The Italian edition of Flaubert's account of his trip to Egypt, illustrated by Nathalie du Pasquier.
In 1849 at the age of twenty-seven, Gustave Flaubert set off for the Orient in the company of his friend Maxime Du Camp. There was no precise itinerary; the idea was to get to know the customs and the great religions of the East. The mainstay of the journey unfolded in Egypt, where Napoleon's army had fought half a century before. The writer thus transcribed impressions from his journey in a notebook, while Du Camp concentrated on photography. Yet the finest material emerges from his correspondence: the letters to his mother and to his friend Louis Bouilhet are full of life, anecdotes, tales, descriptions and reflections. There is no experience the writer shies away from, and thus Egypt comes to life in all its immediacy, the exotic dimension blending with the everyday.
This edition, the most complete to appear in Italy to date, provides the reader with a book on a par with the masterpieces of the French writer.
Gustave Flaubert (Rouen, 1821 – Croisset, 1880) stands among the very greatest of French writers. We might say he lived his entire life in Croisset, near Rouen, faithfully following the discipline of a wholly inner life, in a passionate quest for elevation and artistic creation. His outer life was somewhat lacking in events: a trip to Brittany (1847); a long journey to the Orient (1849–1851); a number of winter stays in Paris (from 1857); the love of a muse, Louise Colet (1846–1855); the death of his mother; the financial collapse of his niece, and the ensuing economic hardship. His biography is basically the story of his masterpieces. On returning from his Oriental travels in the company of Maxime Du Camp, he wrote Madame Bovary (1857), the novel that would make him famous and lead him to be tried for immorality: a trial which would come to an end with his absolution. In 1867, he returned once more to his youthful project of Sentimental Education (1869), a work that would mark the full maturity of his genius.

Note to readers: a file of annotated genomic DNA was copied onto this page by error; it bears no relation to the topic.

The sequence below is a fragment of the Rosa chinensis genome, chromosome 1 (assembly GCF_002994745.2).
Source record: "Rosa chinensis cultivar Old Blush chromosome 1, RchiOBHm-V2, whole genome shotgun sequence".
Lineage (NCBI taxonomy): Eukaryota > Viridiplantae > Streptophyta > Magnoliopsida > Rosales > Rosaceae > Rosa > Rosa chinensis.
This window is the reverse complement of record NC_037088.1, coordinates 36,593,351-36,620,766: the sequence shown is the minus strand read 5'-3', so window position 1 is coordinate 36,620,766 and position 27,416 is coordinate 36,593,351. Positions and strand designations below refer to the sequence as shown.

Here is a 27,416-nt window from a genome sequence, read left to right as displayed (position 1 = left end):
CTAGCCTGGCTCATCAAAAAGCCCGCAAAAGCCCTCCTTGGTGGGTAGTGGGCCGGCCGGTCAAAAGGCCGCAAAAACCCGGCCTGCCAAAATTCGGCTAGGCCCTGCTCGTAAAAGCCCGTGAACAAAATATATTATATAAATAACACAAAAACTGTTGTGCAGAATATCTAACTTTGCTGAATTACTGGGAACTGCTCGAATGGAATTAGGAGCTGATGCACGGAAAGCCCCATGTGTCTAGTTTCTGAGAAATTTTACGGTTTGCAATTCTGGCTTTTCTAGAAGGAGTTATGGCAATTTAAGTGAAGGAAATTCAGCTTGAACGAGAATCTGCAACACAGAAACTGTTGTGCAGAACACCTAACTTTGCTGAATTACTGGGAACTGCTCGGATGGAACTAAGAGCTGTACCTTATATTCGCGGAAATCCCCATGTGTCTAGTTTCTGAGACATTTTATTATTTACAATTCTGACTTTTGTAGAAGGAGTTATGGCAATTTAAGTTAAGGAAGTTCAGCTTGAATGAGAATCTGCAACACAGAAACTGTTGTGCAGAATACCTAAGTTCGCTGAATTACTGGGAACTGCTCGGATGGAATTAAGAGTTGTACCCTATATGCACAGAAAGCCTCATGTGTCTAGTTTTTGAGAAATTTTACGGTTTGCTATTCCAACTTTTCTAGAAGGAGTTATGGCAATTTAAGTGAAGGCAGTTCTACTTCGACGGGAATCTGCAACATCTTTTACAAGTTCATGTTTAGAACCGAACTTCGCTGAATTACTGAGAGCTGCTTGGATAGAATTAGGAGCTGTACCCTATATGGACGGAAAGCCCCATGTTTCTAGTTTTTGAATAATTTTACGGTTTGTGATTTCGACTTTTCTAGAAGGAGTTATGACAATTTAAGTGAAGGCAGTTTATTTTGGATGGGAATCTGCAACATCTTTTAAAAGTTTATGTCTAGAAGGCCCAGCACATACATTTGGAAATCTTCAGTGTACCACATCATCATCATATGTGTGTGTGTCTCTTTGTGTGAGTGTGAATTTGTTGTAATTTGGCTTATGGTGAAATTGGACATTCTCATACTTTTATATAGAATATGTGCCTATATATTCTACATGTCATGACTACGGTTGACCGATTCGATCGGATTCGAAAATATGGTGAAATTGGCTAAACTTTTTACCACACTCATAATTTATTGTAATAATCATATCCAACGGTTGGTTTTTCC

A famous designer
and co-founder of the Memphis group
in Milan in 1981, Nathalie Du Pasquier (born 1957 in Bordeaux, France, lives in Milan, Italy) accompanied the (post)modern adventure around designer Ettore Sottsass, with the creation of objects, fabrics, carpets, and furniture. In 1986, she started devoting herself exclusively to two- and three-dimensional painting
. Memphis's radicalism and formal inventiveness measured solely in terms of a scathing and iconoclastic postmodernism erased a little too quickly the adventure's modern foundations. Nathalie Du Pasquier's paintings are a perfect revelation of these connections: axonometric compositions applied to painting, the palette of muffled colors, objects, when they are present in the compositions, wink at the purism of a Corbusier or an Ozenfant. Mixed with memories and assimilations arising from the most tridimensional Suprematism–the architectones–some paintings and constructions also give prominence to this history of art and the applied arts.